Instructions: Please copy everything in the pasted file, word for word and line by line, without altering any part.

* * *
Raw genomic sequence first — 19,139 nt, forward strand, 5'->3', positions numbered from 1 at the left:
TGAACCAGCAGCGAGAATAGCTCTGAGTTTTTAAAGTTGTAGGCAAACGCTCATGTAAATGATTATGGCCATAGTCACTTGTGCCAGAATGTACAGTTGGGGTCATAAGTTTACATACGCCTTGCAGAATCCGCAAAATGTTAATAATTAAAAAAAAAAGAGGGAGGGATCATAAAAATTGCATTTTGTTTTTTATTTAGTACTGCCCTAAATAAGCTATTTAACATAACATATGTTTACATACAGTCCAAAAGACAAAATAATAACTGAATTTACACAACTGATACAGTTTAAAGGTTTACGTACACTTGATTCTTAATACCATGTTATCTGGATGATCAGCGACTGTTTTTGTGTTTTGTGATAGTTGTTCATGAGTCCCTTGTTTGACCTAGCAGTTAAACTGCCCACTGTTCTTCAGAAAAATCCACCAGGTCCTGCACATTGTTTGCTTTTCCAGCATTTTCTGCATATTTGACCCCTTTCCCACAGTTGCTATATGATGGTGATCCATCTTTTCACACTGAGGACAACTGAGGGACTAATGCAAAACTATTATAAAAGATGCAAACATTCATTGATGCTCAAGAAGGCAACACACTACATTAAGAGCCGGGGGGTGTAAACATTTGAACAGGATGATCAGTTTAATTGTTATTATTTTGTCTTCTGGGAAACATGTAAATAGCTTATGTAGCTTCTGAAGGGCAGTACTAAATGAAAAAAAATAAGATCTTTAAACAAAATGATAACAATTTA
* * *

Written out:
Raw genomic sequence first — 19,139 nt, forward strand, 5'->3', positions numbered from 1 at the left:
TGAACCAGCAGCGAGAATAGCTCTGAGTTTTTAAAGTTGTAGGCAAACGCTCATGTAAATGATTATGGCCATAGTCACTTGTGCCAGAATGTACAGTTGGGGTCATAAGTTTACATACGCCTTGCAGAATCCGCAAAATGTTAATAATTAAAAAAAAAAGAGGGAGGGATCATAAAAATTGCATTTTGTTTTTTATTTAGTACTGCCCTAAATAAGCTATTTAACATAACATATGTTTACATACAGTCCAAAAGACAAAATAATAACTGAATTTACACAACTGATACAGTTTAAAGGTTTACGTACACTTGATTCTTAATACCATGTTATCTGGATGATCAGCGACTGTTTTTGTGTTTTGTGATAGTTGTTCATGAGTCCCTTGTTTGACCTAGCAGTTAAACTGCCCACTGTTCTTCAGAAAAATCCACCAGGTCCTGCACATTGTTTGCTTTTCCAGCATTTTCTGCATATTTGACCCCTTTCCCACAGTTGCTATATGATGGTGATCCATCTTTTCACACTGAGGACAACTGAGGGACTAATGCAAAACTATTATAAAAGATGCAAACATTCATTGATGCTCAAGAAGGCAACACACTACATTAAGAGCCGGGGGGTGTAAACATTTGAACAGGATGATCAGTTTAATTGTTATTATTTTGTCTTCTGGGAAACATGTAAATAGCTTATGTAGCTTCTGAAGGGCAGTACTAAATGAAAAAAAATAAGATCTTTAAACAAAATGATAACAATTTA